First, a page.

Grace's Guide

British Industrial History

Grace's Guide is the leading source of historical information on industry and manufacturing in Britain. This web publication contains 148,112 pages of information and 233,645 images on early companies, their products and the people who designed and built them.

Losh and Wilson

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1797 the Losh family inherited a share in a coalmine on the Tyne at Walker in which a brine spring had been discovered. This provided a private source of salt for making soda. They avoided the duty on salt by evaporating the brine together with sulphuric acid, thus forming sulphate of soda[1]

Early 19th century: brothers John and William Losh led the firm which went onto manufacture both alkali and iron.

John Losh established Walker Alkali Works which he left in the charge of his brother William.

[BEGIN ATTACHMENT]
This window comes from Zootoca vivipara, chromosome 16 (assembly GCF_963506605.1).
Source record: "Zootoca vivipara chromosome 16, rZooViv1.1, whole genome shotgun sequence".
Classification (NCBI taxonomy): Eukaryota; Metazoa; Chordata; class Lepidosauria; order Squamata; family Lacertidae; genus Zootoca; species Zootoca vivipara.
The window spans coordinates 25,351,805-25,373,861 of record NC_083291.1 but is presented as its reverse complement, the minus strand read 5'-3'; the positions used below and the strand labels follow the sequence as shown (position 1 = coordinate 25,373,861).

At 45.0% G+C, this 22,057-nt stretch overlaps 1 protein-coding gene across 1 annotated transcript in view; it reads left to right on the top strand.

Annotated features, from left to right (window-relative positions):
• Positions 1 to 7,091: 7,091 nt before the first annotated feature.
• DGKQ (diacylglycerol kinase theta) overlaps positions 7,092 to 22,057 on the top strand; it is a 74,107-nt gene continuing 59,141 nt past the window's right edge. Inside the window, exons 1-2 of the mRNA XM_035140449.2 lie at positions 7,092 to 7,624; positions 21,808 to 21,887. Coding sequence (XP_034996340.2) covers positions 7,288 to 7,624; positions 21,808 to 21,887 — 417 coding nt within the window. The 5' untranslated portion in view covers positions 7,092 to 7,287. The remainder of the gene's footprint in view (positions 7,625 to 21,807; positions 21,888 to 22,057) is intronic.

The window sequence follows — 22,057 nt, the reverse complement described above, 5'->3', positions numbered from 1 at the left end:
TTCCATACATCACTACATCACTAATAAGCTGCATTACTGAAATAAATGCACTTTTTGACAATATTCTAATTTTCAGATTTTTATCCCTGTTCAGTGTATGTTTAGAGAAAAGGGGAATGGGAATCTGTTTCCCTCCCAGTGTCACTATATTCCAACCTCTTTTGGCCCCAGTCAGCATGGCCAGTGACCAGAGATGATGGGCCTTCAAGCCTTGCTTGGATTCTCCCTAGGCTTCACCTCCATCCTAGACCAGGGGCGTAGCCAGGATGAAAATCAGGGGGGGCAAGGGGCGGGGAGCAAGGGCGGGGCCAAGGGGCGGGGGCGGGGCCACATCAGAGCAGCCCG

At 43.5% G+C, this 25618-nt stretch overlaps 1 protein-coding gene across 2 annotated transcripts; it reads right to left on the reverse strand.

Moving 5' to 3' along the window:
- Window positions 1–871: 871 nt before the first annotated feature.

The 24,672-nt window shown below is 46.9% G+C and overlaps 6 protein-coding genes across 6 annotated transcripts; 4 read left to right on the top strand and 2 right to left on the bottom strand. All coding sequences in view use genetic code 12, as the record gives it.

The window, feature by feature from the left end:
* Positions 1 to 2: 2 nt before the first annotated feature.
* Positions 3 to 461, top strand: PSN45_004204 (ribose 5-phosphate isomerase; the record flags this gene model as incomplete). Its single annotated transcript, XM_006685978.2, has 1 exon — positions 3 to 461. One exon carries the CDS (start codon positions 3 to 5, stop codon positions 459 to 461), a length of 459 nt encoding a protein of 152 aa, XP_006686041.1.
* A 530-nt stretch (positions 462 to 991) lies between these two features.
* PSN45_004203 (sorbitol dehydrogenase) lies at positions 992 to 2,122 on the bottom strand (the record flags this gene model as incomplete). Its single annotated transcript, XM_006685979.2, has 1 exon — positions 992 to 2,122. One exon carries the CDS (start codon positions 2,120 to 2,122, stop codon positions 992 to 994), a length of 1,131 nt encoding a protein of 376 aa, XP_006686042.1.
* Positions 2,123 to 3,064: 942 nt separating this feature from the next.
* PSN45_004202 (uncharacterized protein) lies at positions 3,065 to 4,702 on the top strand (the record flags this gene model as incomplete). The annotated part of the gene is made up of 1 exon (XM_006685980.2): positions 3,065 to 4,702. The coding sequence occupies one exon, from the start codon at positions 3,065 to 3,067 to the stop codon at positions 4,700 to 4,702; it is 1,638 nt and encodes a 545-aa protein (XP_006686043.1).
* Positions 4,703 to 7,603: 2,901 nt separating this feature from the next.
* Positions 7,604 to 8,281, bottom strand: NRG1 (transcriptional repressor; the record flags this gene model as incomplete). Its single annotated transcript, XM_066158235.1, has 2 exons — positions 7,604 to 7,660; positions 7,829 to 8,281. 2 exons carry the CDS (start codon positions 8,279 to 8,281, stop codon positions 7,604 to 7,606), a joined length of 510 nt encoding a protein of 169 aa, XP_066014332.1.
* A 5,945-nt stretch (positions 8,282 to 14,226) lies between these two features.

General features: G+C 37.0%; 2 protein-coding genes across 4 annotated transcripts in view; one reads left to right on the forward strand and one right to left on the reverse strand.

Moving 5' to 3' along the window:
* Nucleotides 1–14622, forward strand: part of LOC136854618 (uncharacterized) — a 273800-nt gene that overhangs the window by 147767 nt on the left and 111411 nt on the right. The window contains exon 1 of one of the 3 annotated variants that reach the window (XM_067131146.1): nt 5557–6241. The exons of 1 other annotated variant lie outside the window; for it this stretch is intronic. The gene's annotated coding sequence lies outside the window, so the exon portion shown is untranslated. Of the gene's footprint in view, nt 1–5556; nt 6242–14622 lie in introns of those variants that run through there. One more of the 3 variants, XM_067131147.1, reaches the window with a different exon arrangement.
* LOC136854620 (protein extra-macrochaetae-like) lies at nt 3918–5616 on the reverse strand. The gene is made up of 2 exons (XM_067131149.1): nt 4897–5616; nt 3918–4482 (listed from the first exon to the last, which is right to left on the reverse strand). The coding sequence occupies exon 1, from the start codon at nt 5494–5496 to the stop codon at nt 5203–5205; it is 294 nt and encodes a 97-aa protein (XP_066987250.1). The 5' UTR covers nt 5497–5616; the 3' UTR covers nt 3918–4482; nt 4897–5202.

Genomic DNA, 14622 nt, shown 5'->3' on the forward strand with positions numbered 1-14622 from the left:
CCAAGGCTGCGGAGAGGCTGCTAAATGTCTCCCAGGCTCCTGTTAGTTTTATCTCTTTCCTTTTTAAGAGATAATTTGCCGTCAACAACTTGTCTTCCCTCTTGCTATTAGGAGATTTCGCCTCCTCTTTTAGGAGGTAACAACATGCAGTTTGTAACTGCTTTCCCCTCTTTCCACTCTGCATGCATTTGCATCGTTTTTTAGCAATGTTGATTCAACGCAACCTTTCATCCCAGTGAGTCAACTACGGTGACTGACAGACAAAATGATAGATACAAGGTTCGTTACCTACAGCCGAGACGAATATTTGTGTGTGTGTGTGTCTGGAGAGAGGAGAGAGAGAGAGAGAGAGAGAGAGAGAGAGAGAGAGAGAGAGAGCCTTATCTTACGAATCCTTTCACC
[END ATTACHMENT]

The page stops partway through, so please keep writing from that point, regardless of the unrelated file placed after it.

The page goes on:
1803 Thomas Wilson moved to join a Tyneside engineering company run by John Losh, Losh, Lubbren and Co

1803 Losh, Lubbren and Co (the firm of George Losh, William Losh and John Diederich Lubbren), merchants was bankrupt[2]

Began iron-making north of the River Forth at Balgonie, near Markinch, and on the Leven, in Fifeshire.[3]

1807 Thomas Bell (1774-1845) started work for Losh and Co

1807 Wilson became a partner in the company with John Losh

1809 William Losh, recognising the growing importance of the iron trade, established the Walker Ironworks; Thomas Bell became the junior partner[4]

1814 John Losh's estate passed to his daughter Sara, including the Walker Alkali Works managed by her uncle William Losh[5]

By 1816 Thomas Bell was involved in the company Losh, Wilson and Bell, manufacturer of alkali and iron.

See Also

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Sources of Information

  1. The Engineer 1863/09/25
  2. The London Gazette 20 October 1804
  3. The Engineer 1872/08/09
  4. The Worthies of Cumberland by Henry Lonsdale 1873
  5. Biography of Sara Losh, ODNB [1]